• 5 mins UK Offers North Sea Oil Producers Tax Relief To Boost Investment
  • 2 hours Iraq Wants To Build Gas Pipeline To Kuwait In Blow To Shell
  • 4 hours Trader Trafigura Raises Share Of Oil Purchases From State Firms
  • 6 hours German Energy Group Uniper Rejects $9B Finnish Takeover Bid
  • 7 hours Total Could Lose Big If It Pulls Out Of South Pars Deal
  • 9 hours Dakota Watchdog Warns It Could Revoke Keystone XL Approval
  • 1 day Oil Prices Rise After API Reports Major Crude Draw
  • 1 day Citgo President And 5 VPs Arrested On Embezzlement Charges
  • 1 day Gazprom Speaks Out Against OPEC Production Cut Extension
  • 1 day Statoil Looks To Lighter Oil To Boost Profitability
  • 1 day Oil Billionaire Becomes Wind Energy’s Top Influencer
  • 1 day Transneft Warns Urals Oil Quality Reaching Critical Levels
  • 1 day Whitefish Energy Suspends Work In Puerto Rico
  • 1 day U.S. Authorities Arrest Two On Major Energy Corruption Scheme
  • 2 days Thanksgiving Gas Prices At 3-Year High
  • 2 days Iraq’s Giant Majnoon Oilfield Attracts Attention Of Supermajors
  • 2 days South Iraq Oil Exports Close To Record High To Offset Kirkuk Drop
  • 2 days Iraqi Forces Find Mass Graves In Oil Wells Near Kirkuk
  • 2 days Chevron Joint Venture Signs $1.7B Oil, Gas Deal In Nigeria
  • 2 days Iraq Steps In To Offset Falling Venezuela Oil Production
  • 2 days ConocoPhillips Sets Price Ceiling For New Projects
  • 5 days Shell Oil Trading Head Steps Down After 29 Years
  • 5 days Higher Oil Prices Reduce North American Oil Bankruptcies
  • 5 days Statoil To Boost Exploration Drilling Offshore Norway In 2018
  • 5 days $1.6 Billion Canadian-US Hydropower Project Approved
  • 5 days Venezuela Officially In Default
  • 5 days Iran Prepares To Export LNG To Boost Trade Relations
  • 5 days Keystone Pipeline Leaks 5,000 Barrels Into Farmland
  • 6 days Saudi Oil Minister: Markets Will Not Rebalance By March
  • 6 days Obscure Dutch Firm Wins Venezuelan Oil Block As Debt Tensions Mount
  • 6 days Rosneft Announces Completion Of World’s Longest Well
  • 6 days Ecuador Won’t Ask Exemption From OPEC Oil Production Cuts
  • 6 days Norway’s $1 Trillion Wealth Fund Proposes To Ditch Oil Stocks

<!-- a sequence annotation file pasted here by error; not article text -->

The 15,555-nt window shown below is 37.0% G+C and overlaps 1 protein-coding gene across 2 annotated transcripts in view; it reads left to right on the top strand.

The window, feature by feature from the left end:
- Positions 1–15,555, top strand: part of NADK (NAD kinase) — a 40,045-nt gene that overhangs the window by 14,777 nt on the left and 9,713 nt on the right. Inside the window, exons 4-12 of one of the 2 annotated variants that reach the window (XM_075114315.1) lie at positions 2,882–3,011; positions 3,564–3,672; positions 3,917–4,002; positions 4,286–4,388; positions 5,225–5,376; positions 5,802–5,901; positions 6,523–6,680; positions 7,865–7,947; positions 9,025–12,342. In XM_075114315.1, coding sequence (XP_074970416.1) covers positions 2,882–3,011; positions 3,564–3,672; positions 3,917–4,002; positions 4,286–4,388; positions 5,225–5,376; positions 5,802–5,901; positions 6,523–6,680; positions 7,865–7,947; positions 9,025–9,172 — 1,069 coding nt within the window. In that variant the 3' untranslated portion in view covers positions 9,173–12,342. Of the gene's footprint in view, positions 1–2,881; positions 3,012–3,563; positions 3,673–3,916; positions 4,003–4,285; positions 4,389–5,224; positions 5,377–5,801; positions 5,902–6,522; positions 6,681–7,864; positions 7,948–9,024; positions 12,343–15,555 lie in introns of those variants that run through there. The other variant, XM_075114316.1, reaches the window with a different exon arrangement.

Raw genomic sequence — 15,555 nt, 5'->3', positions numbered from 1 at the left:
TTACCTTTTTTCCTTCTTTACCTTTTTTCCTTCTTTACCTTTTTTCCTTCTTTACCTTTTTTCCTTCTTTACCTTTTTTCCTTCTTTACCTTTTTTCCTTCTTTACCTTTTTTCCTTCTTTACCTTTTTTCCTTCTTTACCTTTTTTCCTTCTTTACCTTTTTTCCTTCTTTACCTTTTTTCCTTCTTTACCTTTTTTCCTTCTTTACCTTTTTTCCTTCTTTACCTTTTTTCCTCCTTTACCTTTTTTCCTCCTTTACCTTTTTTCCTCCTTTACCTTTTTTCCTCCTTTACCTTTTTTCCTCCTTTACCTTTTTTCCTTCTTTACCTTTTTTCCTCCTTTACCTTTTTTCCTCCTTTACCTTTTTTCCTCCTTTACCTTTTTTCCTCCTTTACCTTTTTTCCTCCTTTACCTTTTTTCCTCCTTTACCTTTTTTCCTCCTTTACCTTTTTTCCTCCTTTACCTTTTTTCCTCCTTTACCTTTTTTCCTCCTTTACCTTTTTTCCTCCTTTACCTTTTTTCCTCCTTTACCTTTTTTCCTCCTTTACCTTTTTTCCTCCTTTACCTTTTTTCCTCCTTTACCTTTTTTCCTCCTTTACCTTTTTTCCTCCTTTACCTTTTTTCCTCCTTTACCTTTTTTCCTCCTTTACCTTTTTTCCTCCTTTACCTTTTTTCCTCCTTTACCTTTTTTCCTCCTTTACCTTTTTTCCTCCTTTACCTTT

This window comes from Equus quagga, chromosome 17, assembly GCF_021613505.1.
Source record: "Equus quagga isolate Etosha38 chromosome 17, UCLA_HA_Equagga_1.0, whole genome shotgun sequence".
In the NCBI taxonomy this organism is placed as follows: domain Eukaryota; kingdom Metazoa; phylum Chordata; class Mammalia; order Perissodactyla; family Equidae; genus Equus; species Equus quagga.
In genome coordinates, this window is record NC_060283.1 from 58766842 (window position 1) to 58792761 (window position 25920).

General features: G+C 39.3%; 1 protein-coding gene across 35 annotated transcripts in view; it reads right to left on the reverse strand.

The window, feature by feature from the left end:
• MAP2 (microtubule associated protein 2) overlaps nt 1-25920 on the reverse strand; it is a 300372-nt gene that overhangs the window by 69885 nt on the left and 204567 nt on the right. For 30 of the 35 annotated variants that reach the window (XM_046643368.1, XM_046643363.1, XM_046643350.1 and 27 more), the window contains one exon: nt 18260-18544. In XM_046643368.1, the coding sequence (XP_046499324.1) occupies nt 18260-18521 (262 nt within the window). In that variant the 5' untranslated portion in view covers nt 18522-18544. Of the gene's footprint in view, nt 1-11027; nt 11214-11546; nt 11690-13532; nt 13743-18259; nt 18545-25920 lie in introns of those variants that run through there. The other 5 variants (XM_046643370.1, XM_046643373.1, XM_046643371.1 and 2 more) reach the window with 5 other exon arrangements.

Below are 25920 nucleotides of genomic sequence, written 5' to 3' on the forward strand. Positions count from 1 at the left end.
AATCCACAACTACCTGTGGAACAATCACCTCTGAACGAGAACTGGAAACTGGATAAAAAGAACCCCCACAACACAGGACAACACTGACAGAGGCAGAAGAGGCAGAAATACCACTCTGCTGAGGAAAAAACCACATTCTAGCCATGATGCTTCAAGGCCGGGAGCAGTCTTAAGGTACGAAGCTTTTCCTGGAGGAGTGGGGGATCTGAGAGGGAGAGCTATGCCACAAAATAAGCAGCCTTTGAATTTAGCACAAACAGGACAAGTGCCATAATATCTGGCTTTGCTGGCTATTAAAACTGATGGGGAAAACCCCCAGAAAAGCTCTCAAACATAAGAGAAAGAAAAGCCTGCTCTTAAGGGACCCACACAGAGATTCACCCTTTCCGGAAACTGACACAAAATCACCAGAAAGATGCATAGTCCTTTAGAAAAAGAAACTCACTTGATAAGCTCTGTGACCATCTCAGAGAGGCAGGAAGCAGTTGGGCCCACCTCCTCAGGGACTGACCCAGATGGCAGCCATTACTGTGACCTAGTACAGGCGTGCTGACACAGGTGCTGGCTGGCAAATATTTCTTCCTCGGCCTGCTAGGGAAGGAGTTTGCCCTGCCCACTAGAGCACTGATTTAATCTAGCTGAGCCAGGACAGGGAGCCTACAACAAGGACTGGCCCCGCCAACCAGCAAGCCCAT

• 6 days Ecuador Seeks To Clear Schlumberger Debt By End-November
  • 6 days Santos Admits It Rejected $7.2B Takeover Bid
  • 7 days U.S. Senate Panel Votes To Open Alaskan Refuge To Drilling
  • 7 days Africa’s Richest Woman Fired From Sonangol
  • 7 days Oil And Gas M&A Deal Appetite Highest Since 2013
  • 7 days Russian Hackers Target British Energy Industry
  • 7 days Venezuela Signs $3.15B Debt Restructuring Deal With Russia
Alt Text

Trump Just Made Iran A Wildcard

The impact of Trump’s decision…

Alt Text

Kurdistan Accuses Baghdad Of Planning Oil Field Seizure

Kurdistan authorities have accused the…

Chinese Oil Companies Apparent Victors in Post-Saddam Iraq

Chinese Oil Companies Apparent Victors in Post-Saddam Iraq

It was not supposed to be like this.

After 2003’s U.S.-led Operation Iraqi Freedom, Iraq’s vast oil reserves, a monopoly under the Baathist government of deposed President Saddam Hussein, were opened to foreign investment.

That optimistic assessment proved somewhat naïve however, as the country quickly descended into a prolonged power struggle between Sunni Arabs, who had dominated the Saddam administration, Shia Iraqis, the majority in the country, and northern Iraq’s Kurdish population, which had suffered years of repression.

Nevertheless, a political calm ultimately prevailed to the point where foreign oil companies could tentatively begin to explore and develop Iraq’s vast hydrocarbon riches, the U.S. Energy Information Administration reporting, “Iraq was the world’s 12th largest oil producer in 2009, and has the world’s fourth largest proven petroleum reserves after Saudi Arabia, Canada, and Iran. Just a fraction of Iraq’s known fields are in development, and Iraq may be one of the few places left where vast reserves, proven and unknown, have barely been exploited.”